The following query will join the druid data source with a local hive table to determine the sales reps name and their quota attainment.
(sales.sale_amt/quota) as quota_attainment
select sum(qty) as qty_sold,sum(trxn_amt) as sale_amt,cast(rep_id as int)
group by rep_id) sales
join sales_reps sr on
The output of the query ran in 1.4 seconds. Further runs of the same query brought the runtime below 1 second. The caching of LLAP keeps local data in hot cache which helps accelerated data acquisition.
The integration between Kafka and druid has greatly simplified real time streaming architectures. Instead of having multiple tools to build a complex real time architecture, the combination of Druid + Hive + Kafka can simplify development and streamline integration.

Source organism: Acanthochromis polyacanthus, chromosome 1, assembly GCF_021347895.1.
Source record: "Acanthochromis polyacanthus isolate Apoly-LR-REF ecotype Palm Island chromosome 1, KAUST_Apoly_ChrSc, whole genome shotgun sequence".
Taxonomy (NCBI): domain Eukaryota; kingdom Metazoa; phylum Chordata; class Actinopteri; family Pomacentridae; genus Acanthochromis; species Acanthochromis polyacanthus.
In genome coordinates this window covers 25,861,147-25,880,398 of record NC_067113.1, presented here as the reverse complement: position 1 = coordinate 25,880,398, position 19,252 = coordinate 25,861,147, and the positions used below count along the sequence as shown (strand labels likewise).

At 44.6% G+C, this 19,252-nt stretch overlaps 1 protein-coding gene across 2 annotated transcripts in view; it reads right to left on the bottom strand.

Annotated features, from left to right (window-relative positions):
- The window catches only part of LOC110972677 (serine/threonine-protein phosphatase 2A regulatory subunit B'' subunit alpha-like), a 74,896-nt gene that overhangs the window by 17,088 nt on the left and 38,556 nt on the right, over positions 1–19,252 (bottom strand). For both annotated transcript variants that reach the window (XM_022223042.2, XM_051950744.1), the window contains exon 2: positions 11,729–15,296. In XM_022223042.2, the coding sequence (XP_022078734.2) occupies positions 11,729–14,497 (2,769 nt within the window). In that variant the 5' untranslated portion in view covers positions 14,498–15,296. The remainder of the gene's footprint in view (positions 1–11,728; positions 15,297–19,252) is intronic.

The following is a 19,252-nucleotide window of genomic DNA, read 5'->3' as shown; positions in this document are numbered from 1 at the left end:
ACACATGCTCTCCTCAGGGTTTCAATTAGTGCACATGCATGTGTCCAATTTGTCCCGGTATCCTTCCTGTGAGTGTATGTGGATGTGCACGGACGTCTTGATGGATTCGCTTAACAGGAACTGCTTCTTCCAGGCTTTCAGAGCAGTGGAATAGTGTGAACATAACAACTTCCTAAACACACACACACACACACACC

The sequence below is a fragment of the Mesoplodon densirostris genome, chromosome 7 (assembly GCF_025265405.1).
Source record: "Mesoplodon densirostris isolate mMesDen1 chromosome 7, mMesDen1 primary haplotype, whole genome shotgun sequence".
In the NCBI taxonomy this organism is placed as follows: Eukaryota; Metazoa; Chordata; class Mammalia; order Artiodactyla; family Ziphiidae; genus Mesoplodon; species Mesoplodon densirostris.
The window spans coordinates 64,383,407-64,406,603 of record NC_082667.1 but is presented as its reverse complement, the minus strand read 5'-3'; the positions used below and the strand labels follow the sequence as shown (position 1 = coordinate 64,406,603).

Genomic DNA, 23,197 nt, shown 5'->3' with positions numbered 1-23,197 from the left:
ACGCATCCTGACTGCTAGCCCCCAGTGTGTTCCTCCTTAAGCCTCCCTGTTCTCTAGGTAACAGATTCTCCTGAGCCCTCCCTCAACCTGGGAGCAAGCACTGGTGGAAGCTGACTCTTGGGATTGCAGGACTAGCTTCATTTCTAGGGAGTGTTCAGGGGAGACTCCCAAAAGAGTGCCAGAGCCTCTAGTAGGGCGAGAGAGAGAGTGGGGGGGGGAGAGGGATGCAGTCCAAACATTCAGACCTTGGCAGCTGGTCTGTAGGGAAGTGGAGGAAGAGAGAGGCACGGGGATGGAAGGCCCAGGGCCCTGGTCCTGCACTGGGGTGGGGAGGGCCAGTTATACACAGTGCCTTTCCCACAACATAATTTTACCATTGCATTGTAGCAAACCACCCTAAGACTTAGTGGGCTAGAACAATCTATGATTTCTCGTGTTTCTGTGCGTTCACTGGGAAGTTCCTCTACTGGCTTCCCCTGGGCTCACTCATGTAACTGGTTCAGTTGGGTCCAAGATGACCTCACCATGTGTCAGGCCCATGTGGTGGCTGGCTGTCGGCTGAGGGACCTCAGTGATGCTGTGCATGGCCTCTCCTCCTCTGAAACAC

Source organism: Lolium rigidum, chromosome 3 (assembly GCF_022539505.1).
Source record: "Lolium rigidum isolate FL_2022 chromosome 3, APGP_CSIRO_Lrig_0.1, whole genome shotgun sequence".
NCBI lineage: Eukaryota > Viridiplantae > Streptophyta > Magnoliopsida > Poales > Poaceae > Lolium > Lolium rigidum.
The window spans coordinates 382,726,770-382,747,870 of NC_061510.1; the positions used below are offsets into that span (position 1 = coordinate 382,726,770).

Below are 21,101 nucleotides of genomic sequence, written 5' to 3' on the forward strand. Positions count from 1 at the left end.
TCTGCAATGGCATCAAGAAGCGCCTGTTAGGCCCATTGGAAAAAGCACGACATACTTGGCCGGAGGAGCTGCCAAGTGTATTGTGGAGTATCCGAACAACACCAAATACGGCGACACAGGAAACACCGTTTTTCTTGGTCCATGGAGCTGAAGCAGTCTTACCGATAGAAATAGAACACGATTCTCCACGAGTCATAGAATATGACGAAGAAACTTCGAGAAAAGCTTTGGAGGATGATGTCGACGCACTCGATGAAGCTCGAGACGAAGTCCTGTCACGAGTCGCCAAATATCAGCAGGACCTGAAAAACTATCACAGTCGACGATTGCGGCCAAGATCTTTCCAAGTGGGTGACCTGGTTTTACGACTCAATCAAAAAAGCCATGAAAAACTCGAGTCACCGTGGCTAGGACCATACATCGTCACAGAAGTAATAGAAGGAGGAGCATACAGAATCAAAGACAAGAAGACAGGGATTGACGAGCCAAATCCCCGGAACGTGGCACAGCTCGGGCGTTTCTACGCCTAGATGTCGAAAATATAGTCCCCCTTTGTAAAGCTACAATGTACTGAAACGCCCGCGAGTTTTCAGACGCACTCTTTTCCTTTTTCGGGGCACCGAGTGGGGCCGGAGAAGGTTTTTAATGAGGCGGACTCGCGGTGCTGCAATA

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Batch Loading with Druid and Hive Integration This brief tutorial will walk through the various ways of ingesting raw data into druid and exposing the data in hive for analytics. For Reference, this tutorial was built with CentOS 7, HDP 3.0.1 w/ LLAP enabled. This tutorial will be divided into 6 sections: Data Generation Define the Ingest Script Submit the Ingest Spec Accessing Data in Hive Double the Data Double the Fun Loading Data With Hive Why Druid? Druid is a distributed columnar data store that is optimized for OLAP style queries. Data loaded into Druid is pre-aggregated based upon selected dimensions and metric fields. The data is further partitioned by time to enable efficient temporal access. This time based partitioning can be as long as a year and as small as a second, depending on what the business needs are. Today, Druid is tightly integrated with Hive which helps bring high speed OLAP analytics to the data lake. While Hive enhancements like LLAP deliver great performance improvements, Hive is still a general purpose SQL engine. Druid complements Hive by providing an performance query accelerator on certain datasets that are accessed by OLAP style workloads. Section I: Data Generation The following instructions below will download a map reduce job for generating the tpch datasets. The execution script you execute below will also create hive external tables for each TPCH dataset. 1. Log in to the console as root. 2. Become the hive user: su - hive 3. Download the data generator bundle: wget https://github.com/cartershanklin/sandbox-datagen/archive/master.zip 4. Extract the bundle: tar -zxf datagen.tgz 5. Enter the datagen directory: cd datagen 6. Generate the data: sh datagen.sh 12 Please note that the datagen script input parameter represents the amount of data (GB) to be generated. For small test systems and VM’s, 6GB should be appropriate.The datagen script will also create the appropriate hive tables for the tutorial. Please ensure that the external table file location matches that of the generated data. Section II: Define the Ingest Spec To load batch data into Druid, an ingestion spec must first be created. The ingestion spec that tells druid how to properly index the data. At first glance, the ingestion spec template looks very complicated with lots parameters to configure. Breaking down the ingestion spec into individual components makes understanding the ingestion spec much clearer. Please note that this method of ingest pushes the index creation burden to the hadoop cluster. For non-hadoop druid deployments, Druid can leverage internal indexing methods (via middle managers) to index the data. For more information see the "Ingestion Methods" section in the following link: Ingestion Methods Section III: Submit the Ingest Spec To execute the druid index build, the ingest spec must be submitted to the indexing service running on the Druid overlord. A simple API call is all that is needed to kick off the job. Below, and example is provided. All that is needed is location of the ingest spec json file and the url of the overlord api indexer endpoint. To view the running job, navigate to the overlord UI to see the job running. On the column named “more” you can view the logs for the indexing process running in real time. This is also a great location for troubleshooting issues/errors that may arise when indexing data. The coordinator console UI will also show some details related to the indexing process. Navigate to the indexing tab and the indexing service will show that 1 out of 3 indexing slots are occupied by a running job. Shown in the red box, the same logs that were viewed in the overlord UI are available here as well. When the job has finished, the overlord UI show the task as “completed". The coordinator console will now show the data source as fully available for access. Clicking on the new index will show the visual representation of the segments loaded and their respective sizes. Selected the index from the list in the lower left will show the location of the segment in hdfs as well as the defined metrics and dimensions. Section IV: Accessing Data in Hive Druid is integrated with Hive via External Tables and has druid storage handler that tells Hive how to talk with Druid. Below is the base DDL for exposing druid data sources in hive: CREATE EXTERNAL TABLE lineitem STORED BY 'org.apache.hadoop.hive.druid.DruidStorageHandler' TBLPROPERTIES ("druid.datasource" = "druid data source name"); The only information required for this is the name of the druid data source, that’s it. Upon creation, hive will import the attributes and metrics of the druid data source and import them in the DDL. Next, take a look at the DDL with the a show create table command: Notice, all the dimensions and metrics that were defined in the ingestion spec are now part of the ddl for the hive table. Finally, query the table: select sum(l_quantity_sum),sum(l_tax_sum),l_returnflag from lineitem_druid group by l_returnflag; When the above example was run, the physical query execution was .031 seconds! More time was spent compiling the query than the actual physical execution! Running the same query with LLAP took nearly 13 seconds. Subsequent runs were ins the sub seconds due to caching but shows the instantaneous performance you get with druid. Section V: Double the Data Double the Fun Next, experiment with doubling the data to see the performance difference. If this tutorial is being run on a smaller hw configuration, it is recommended that LLAP be disabled until the druid processing is completed. This is to ensure proper resources for dataset creation and indexing and to avoid long index build times due to insufficient resources. select sum(l_quantity_sum),sum(l_tax_sum),l_returnflag from lineitem_druid group by l_returnflag; The physical execution only took .037 seconds! How was that speed still attainable even after we doubled the data? This all has to do with how Druid stores and serves up data. Druid’s performance comes from its ability to store data in a highly compressed columnar format along with embedded bitmap indexes to enable fast searching across millions to billions of records. These data segments are also partitioned by time to enable efficient range based data access. Druid physically optimizes IO by how it serves the data to end applications. Druid data segments are distributed evenly and replicated across the historical nodes on a druid cluster. The data segments are then memory mapped to local node memory for optimized IO. If your data cannot fit entirely in memory, druid will perform physical IO to retrieve the data segments from local disk. Its recommended that the underlying physical disk storage for cache be SSD or NVME storage. Druid's performance is largely driven by how much available compute and memory are available on your historical nodes. More cores and memory to process the data segments will yield greater performance. Druid’s shared nothing architecture makes it very easy to scale out systems. If more performance is required, simply scale out the cluster (historical nodes). Brokers and historical nodes can also employ local query caching(LRU) to cache results from queries. This can also be used to accelerate queries by providing IO elimination. These caches can be deployed on brokers and historical nodes or can be stored in an external key value store. If done locally on brokers or historical nodes, more memory will increase query cache effectiveness. Section VI: Loading Data With Hive Druid can also be loaded with Hive. What’s been demonstrated in the previous sections was accomplished via the manual ingest method. This method is very flexible and can be used to load druid indexes in many different deployments. With most data already in hive in most big data deployments, it makes the most sense to leverage traditional SQL DDL/DML commands to create and load druid datasources. With this method, the metrics, filters, transformations, and dimension can all be created using SQL. Below is a CREATE TABLE AS command that creates the data source in druid, loads it, and creates the external table definition in hive. The SQL approach grossly simplifies the process to create druid data sources, without having to configure any complex JSON docs. LLAP MUST BE ENABLED FOR DRUID INTEGRATION! Output from executing the create table statement. There will be a noticeable pause after the Tez job has completed so don’t be alarmed if there is a long pause after the tez processing has completed. The larger your data, the longer the pause. Now run some SQL against the table: select sum(l_quantity),sum(l_tax),l_returnflag from lineitem_druid_internal group by l_returnflag; For loading incremental data, a simple insert into command is all that’s required. This makes it incredibly easy to incrementally load druid and way easier than customizing ingestion specs. INSERT INTO lineitem_druid_internal SELECT cast(L_SHIPDATE as timestamp) as `__time`, cast(L_ORDERKEY as string), L_QUANTITY, L_EXTENDEDPRICE, L_DISCOUNT, L_TAX, L_RETURNFLAG, L_LINESTATUS, L_SHIPMODE, L_COMMITDATE, L_RECEIPTDATE, L_EXTENDEDPRICE * (1 - L_DISCOUNT) as SUM_DISC_PRICE, L_EXTENDEDPRICE * (1 - L_DISCOUNT) * (1 + L_TAX) as SUM_CHARGE FROM lineitem WHERE L_SHIPDATE = '1993-05-01'; Lastly, join the druid lineitem table with the orders table stored in Hive. It takes a little bit longer since we're federating the query across multiple systems but it shows the flexibility of Hive and the intelligence of the CBO.<i> SELECT SUM(SUM_CHARGE) AS CHARGE, O_CLERK FROM lineitem_druid_internal JOIN orders ON cast(orders.O_ORDERKEY as string)=lineitem_druid_internal.L_ORDERKEY WHERE `__TIME` = '1993-09-01' GROUP BY O_CLERK ORDER BY CHARGE DESC<br> LIMIT 10; Conclusion The recent advancements in HDP 2.6.x and 3.x have really simplified the process to create druid data sources and load them on an incremental basis. While defining ingestions specs is simple enough, hive through the use of SQL dramatically lowers the barrier of entry for users just getting started Druid. Now, users can take their most demanding OLAP workloads in hive and easily transpose them on a platform designed for high performance analytics.